Making Too Much Meaning

Christmas looms close and this means my anxiety is already spiking. Not all of this is about Christmas (some of it is heat, some is all of the research work I have to do in the next few weeks, some of it is my first international bit of travel coming up in November) but a huge part of it is about the holiday.

I’m a little like this about my birthday too.

It’s taken a while to work out why, exactly, holidays like this upset me in such a visceral way. I think I’ve worked it out.

I imbue them with too much meaning but realise that it is hopeless and so refuse all of it rather than have my hopes dashed.

I am surrounded by people for whom gift giving is at least pleasant if not a hugely vital part of their being; I loathe getting and giving gifts and find myself in anxious knots every time trying to perform gratitude while wishing they’d donated the money. It doesn’t apply to handmade gifts given at random moments oddly enough, but it makes Christmas particularly difficult, and my birthday something of a nightmare. Gifts are a language I do not speak.

I have a constant refrain at Christmas, that this is not for me to judge, but I struggle. I struggle with the useless consumerism masquerading as feeling and the way my child’s natural beautiful sense of fairness and gratitude is drowned beneath a stack of gifts bigger than she is. I struggle with disdain for the adults clamouring and complaining. I struggle with everpresent aura of expectations from others; how many dollars spent, how big, how many, the constant comparisons being made. I struggle as not a single person mentions Christ but all are happy to deride and dismiss my desire and decisions as a parent around not lying to my child about Santa. I struggle with the in-law cage matches about who spends what time where, when it may as well be any other day of the year because any sense of the actual holiday has been lost under the gifts and resentment.

At my birthday I begin to hunker down a week before, or a month, and draw away. I don’t want gifts or a party. I don’t want the attention. I accept that this is a time for my loved ones to celebrate my existence but I feel like I should honour my mother for that more than me. And that if they want to honour me, surely that should involve my wishes not theirs?

Which gives rise to the question I have been pondering – what would these celebrations look like if I gave myself permission to want? To add my meaning instead of trying to fit in the edges of what the world has decided, what other people have enforced with the strength of that behind them?

What does Christmas actually mean to me? Or my birthday? What would a true celebration look like to me?

I’ll have to get back to you on that.

My first article

(maybe)

 

I’m in the process of writing my first (academic) essay in years, to submit to a journal. It’s nervewracking to say the least. The writing comes smoothly enough; the years outside the tower have been spent steeped in fiction and meta and mummy blogging so that aspect comes easier than the other.

The structure, the argot, the practiced sentences. My university (thankfully) offers a few starter courses within the PhD program and I’ve been running hill and dale to get to them (including one memorable 5 hour stint on public transport to get Bunbun to the coast, then driving four the next day to bring her home, all for my induction) and they have proven invaluable. The performative aspects, the internal references, are slowly slowly coming back to me. Slowly enough that I’m doubting my decision to write this article.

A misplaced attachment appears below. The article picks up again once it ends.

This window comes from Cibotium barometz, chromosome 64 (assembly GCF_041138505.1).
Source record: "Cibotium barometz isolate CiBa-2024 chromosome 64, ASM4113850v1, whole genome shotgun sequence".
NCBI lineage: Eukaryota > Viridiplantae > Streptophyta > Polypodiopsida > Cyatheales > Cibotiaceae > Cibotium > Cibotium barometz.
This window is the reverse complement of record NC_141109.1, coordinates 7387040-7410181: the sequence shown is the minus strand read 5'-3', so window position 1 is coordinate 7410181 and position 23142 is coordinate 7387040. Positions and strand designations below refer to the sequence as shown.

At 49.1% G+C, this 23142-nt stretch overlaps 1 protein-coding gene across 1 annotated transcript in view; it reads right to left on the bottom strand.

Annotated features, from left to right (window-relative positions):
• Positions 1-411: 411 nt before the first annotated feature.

Yet, ditching out now (when I ditched out on a few last year, because I ‘wasn’t enrolled yet’) seems ultimately self-defeating. To not act, when I have the chance, all for fear? Why am I even here if that’s the case, if that’s going to be my choice?  So I keep slogging, keep pushing. Move the words around, pull out themes from the morass, rewrite, delete, rewrite again, find another theme, a better one, and do it all again. Eagerly read Pat Thompson’s series on academic writing and rewrite yet again.

And be incredibly grateful for these past ten years spent deep in a culture that is devoted to beta-reading, to editing, to rewriting and re-reading and pulling out the themes. Fandom, particularly fanfic, has a deep-seated inability to let things lie; not when a simple comment can point out an error and you can correct it, easily (I mean, there are obvious outliers, but that’s the general sequence). As much as the practical aspects of the PhD are beginning to make me wince at how much time I spend organising* how I’m going to get to a two hour confirmation seminar, a three hour tutorial, and hour long lunch on three separate days and none of them are kindy days, this part? The reading, the writing, the researching? I feel like I’ve been in training the past ten years.

*Bluemilk, as always, is rather on point, from her posts about inequity and accessing education (I am still battling that upbringing that meant I didn’t even know what a PhD was until I graduated my undergrad, and still, even now, fights against being characterised as ‘doing nothing’ and ‘welfare cheat’) (note: I don’t actually even get welfare beyond what I would be getting as a stay-at-home-parent, apart from the government paying for my PhD) to her excruciating points on relationships and the work therein, particularly for feminist women. In other words, you need to read her shit.